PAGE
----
The Village (2004)

14 Mar

The-Village-m-night-shyamalan-5421091-1280-720

Smith’s Verdict: ***

Reviewed by Tanner Smith

After the success of M. Night Shyamalan’s previous psychological thrillers “The Sixth Sense,” “Unbreakable,” and “Signs,” you can forgive the filmmaker for wanting to break new ground in his storytelling. In this case, he creates “The Village,” which is set in a late-19th century American village called Covington. With this new setting (he usually sets his movies in modern-day Philadelphia, which is probably where this movie was made), M. Night Shyamalan creates a story that is part fable, part “Twilight Zone.” The result is an interesting (if not groundbreaking) thriller.

Covington is surrounded by woods—the people in this village are isolated from the rest of the world and live in fear of creatures in the woods, simply known as Those We Don’t Speak Of. As far as we can tell, they are vile creatures who don’t take kindly to intruders in their woods. One of the village elders (played by William Hurt) informs everybody that a truce has been made with them some time in the past—the people don’t step into their woods, and Those We Don’t Speak Of don’t attack.

Of course, that plot point must evolve into something bigger. But there is also a love story in this movie, in which the shy Lucius Hunt (Joaquin Phoenix) falls in love with the blind Ivy Walker (Bryce Dallas Howard). Their romance is an interesting one which must be tested with bravery, endurance, and sacrifice—I’d say why but I am trying to keep from revealing any sort of plot twist. Let’s just say that Ivy has to go into the mysterious woods for important purposes.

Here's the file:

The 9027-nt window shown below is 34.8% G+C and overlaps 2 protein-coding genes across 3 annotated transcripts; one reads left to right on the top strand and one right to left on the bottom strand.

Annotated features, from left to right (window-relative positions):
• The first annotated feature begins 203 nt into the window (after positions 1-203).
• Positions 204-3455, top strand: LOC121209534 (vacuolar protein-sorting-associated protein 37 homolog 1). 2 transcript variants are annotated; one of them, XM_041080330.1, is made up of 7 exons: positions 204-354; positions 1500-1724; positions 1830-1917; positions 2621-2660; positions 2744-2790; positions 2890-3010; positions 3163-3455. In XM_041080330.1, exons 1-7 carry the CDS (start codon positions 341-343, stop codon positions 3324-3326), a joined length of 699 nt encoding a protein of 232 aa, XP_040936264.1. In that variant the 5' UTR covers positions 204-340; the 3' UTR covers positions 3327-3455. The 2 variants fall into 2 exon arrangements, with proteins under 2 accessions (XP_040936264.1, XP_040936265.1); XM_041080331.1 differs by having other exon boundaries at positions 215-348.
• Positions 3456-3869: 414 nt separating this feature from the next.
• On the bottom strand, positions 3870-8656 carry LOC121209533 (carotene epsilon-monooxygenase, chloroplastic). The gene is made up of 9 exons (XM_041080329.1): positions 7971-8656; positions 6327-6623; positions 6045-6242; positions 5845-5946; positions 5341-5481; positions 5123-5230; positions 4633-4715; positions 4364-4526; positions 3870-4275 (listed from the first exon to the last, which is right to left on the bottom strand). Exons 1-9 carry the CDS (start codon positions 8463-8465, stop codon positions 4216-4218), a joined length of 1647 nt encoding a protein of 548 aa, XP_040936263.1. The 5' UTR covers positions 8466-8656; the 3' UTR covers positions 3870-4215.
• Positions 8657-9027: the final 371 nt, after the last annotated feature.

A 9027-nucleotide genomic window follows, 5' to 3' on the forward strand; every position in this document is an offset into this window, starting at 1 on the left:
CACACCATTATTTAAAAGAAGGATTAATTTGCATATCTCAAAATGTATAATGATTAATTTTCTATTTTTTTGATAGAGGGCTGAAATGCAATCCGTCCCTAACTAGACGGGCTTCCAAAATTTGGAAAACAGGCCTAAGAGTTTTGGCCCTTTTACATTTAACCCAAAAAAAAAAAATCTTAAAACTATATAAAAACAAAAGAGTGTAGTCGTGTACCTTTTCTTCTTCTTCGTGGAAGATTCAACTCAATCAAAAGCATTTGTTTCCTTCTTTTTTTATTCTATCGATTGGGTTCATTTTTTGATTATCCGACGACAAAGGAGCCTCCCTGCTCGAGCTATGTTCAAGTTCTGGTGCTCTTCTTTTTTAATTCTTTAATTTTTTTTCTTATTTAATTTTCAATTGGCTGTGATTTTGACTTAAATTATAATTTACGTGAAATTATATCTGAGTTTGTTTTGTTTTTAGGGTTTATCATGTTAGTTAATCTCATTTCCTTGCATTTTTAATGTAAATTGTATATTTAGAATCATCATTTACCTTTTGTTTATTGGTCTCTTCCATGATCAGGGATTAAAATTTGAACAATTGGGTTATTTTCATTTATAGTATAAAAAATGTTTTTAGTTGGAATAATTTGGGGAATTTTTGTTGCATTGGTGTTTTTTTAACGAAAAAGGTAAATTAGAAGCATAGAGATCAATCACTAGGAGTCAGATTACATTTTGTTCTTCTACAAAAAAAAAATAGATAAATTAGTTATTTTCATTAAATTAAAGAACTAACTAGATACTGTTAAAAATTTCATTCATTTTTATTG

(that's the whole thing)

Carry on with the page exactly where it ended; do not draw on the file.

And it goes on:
There are a lot of plot revelations here—one, in particular, is even more upsetting than the twist ending in “The Sixth Sense.” Everybody who goes to see a movie made by M. Night Shyamalan expects a big plot twist—I don’t know what people are going to think of this one. The twist Shyamalan usually brings to his movies delivers surprising plot developments, and in “The Village,” he outdoes himself to the point of somewhat unreliability to the early storytelling. I would not even think of giving away the secret. But even though I didn’t really buy it, I did accept it. You have to suspend your disbelief for this movie.

Some of these villagers may be a bit bland, but they are believable—including William Hurt as Ivy’s father, Adrien Brody as the village idiot, Judy Greer (whom you might recall from episodes of “Arrested Development”) as Ivy’s sister who spotted Lucius first but accepts the fact that he loves Ivy more, and Sigourney Weaver as Lucius’ mother. Joaquin Phoenix is good as Lucius, but the movie really belongs to newcomer Bryce Dallas Howard, who shines throughout.

“The Village” may not be one of M. Night Shyamalan’s best, but it’s effective and creepy enough at times that I can accept it. You always want to admire Shyamalan for his filmmaking style—his pacing may be slow to some people, but what he really does is give us time to absorb what is happening here. And despite the marketing, “The Village” is not as much about invading creatures than it is about sacrifice and discovery. I like that “The Village” didn’t show much of the creatures, which makes them creepier, except for when you actually see them up close. By then, they look almost like costumes you would make at a first-time costume design class. But we can accept this too…I will not say why.

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